5. Dems win the House but DON’T move to impeach Donald Trump. I don’t find it likely that the Democratic Party will seriously move to impeach Trump, unless Mueller really uncovers something huge. If a Democratic House majority drafted articles of impeachment once the new Congress is sworn in come next January, nothing would happen. I say this because the Senate has to convict. The Democrats won’t have 60 plus votes at the beginning of next year to convict and impeach the current sitting president. Impeachment is a fantasy of the left, but I don’t see a path for that to happen. I also don’t think it’s the best move politically for the Dems.

6. Donald Trump’s approval numbers stay in the mid-low 30s. Simply put, Donald Trump’s base loves him. They will continue to love him in 2018. They make up about 1/3 of the country. Trump is losing independents and white, suburban women. I don’t see him changing in the new year. I don’t see anyone around him making him change. He is even presiding over a fairly strong economy, but that hasn’t helped his numbers. He is who he is.

7. Donald Trump pushes for an infrastructure bill. This is something that I assume Dems would like to work with Trump on, but they won’t work with him if the infrastructure plan involves a complete privatization of the nation’s highways. I predict Trump will push an infrastructure bill early this year, but it’s only happening if he is willing to move to the middle on this, along with Ryan and McConnell. Otherwise, it’s not happening.

8. McConnell and Ryan butt heads over “entitlement reform.” I hate using the term “entitlement reform,” so instead, I’m going to use the term cut to benefits. House Speaker Paul Ryan really, really wants to slash the social safety net and cut Medicare, Medicaid, and Social Security, programs we all pay into via our taxes. Along with lowering the corporate tax cut, Ryan has dreamed of burning the social safety net since he was a college student reading Ayn Rand. He probably has enough votes in the House to do this, but the GOP only has a one-seat majority in the Senate now, due to Doug Jones. It’s hard for me to imagine how they pass any major cuts to these benefits in the Senate, but hey, crazier things have happened.

7. A deal is reached on DACA before the March deadline. Are we really going to be a country that boots 800,000 Dreamers? I sure as hell hope not. Most Republicans are not for ending DACA and kicking people out of the country that have been here since they were children. I don’t think Trump really wants to end DACA, despite his anti-immigrant fervor. I assume the parties will come up with an agreement, maybe by mid-January, when they need to fund the government again, since they only passed a short stop-gap measure before Christmas. I predict the deal will include increased funding for border security. I sure hope I’m right that they come to some deal here and protect the Dreamers….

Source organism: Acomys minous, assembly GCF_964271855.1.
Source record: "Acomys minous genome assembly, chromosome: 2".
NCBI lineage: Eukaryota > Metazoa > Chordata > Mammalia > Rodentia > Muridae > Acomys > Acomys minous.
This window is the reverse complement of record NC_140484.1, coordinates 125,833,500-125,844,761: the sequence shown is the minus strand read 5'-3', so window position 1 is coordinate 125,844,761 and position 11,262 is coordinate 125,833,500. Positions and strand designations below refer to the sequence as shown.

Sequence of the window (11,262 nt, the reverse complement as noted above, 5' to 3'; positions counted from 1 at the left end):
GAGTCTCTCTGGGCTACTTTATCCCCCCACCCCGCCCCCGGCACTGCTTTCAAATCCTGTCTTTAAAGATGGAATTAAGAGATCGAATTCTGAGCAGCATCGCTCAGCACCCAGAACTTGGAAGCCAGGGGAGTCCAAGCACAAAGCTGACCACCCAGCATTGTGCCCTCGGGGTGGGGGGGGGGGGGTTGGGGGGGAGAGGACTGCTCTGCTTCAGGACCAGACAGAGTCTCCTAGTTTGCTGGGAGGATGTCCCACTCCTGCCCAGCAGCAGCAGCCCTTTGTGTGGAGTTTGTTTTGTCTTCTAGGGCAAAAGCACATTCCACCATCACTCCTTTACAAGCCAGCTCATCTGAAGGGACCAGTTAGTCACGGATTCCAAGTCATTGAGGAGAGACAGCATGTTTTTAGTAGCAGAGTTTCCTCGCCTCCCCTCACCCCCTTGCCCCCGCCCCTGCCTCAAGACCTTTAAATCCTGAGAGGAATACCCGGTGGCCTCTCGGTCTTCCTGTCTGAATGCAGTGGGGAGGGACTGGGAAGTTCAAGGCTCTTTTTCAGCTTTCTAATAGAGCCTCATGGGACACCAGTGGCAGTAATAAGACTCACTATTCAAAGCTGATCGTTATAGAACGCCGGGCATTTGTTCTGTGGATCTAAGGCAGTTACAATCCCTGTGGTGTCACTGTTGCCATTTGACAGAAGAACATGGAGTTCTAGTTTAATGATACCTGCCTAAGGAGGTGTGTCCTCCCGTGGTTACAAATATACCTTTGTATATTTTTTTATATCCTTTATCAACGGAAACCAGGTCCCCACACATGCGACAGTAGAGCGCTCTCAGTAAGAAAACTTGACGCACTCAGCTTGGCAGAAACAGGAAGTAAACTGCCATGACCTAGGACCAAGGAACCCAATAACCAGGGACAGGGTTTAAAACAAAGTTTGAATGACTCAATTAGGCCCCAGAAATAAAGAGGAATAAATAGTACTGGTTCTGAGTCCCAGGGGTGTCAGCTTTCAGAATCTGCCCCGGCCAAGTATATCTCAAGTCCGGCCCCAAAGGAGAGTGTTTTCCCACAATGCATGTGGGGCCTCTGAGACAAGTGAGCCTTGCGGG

8. Climate change will continue to wreck havoc and cause extreme weather globally, but the U.S. will continue to do nothing and Trump will continue to deny science, slash the EPA, and keep dismantling Obama-era environmental policies. We may be past the point of no return regarding climate change. 2017 saw a lot of extreme weather, and that will continue in 2018. Countries like China, India, France, the UK, and others will continue to take the lead on this issue, since the U.S. has withdrawn from the Paris Agreement and has essentially given up being a leader on this issue under this administration

These are my predictions for 2018. Again, nothing in politics is certain, and 10 months is a very long time until the mid-term elections. That said, there are some trends from 2017 worth looking at, especially Democratic turnout and wins at the state level that are good indicators of where 2018 will go politically.

I hope that everyone has a safe, happy, and healthy New Year!








Why last night’s election results matter

Democrats are waking up this morning, one year after Trump’s election, feeling ecstatic. They have reason to celebrate. They swept the governor’s races in New Jersey and Virginia and won a slew of down ballot races across the country. In short, yesterday was a blue wave, one that might be an early indication of how 2018 will go.

The biggest headline is that Democrat Ralph Northam cruised to victory over Republican Ed Gillespie for the VA governor’s race. Over the last few weeks, this race tightened, but current results show that Northam beat Gillespie by about 8 percentage points, more than anyone expected. This race was given so much national attention because over the last month, Gillespie ran a very Trump-like campaign, accusing Northam of being soft on immigration. Gillespie even brought up the NFL/kneeling issue. Last night, Trump tweeted that Gillespie did not embrace him, and Breitbart accused Gillespie of being an establishment Republican. While Gillespie may have been that in the past, the campaign he ran was Trump-like, and it failed. This should make Republicans consider how they run in 2018, especially with the House now in play, based on the wave of GOP incumbent retirements, many in swing districts, and Trump’s toxic poll numbers.

Even more impressive is the number of VA State Assembly seats the Dems flipped last night, the biggest gain in over 100 years for the party. When the dust settles and everything is counted, the Dems very well may have control of the State Assembly, or inch close enough to ensure victory in 2020. Their gains  last night prove that Dems should compete in EVERY race, even in rural pockets of the country. Furthermore, the VA races were so important because it will allow the Dems to undo the gerrymandering in VA after 2020.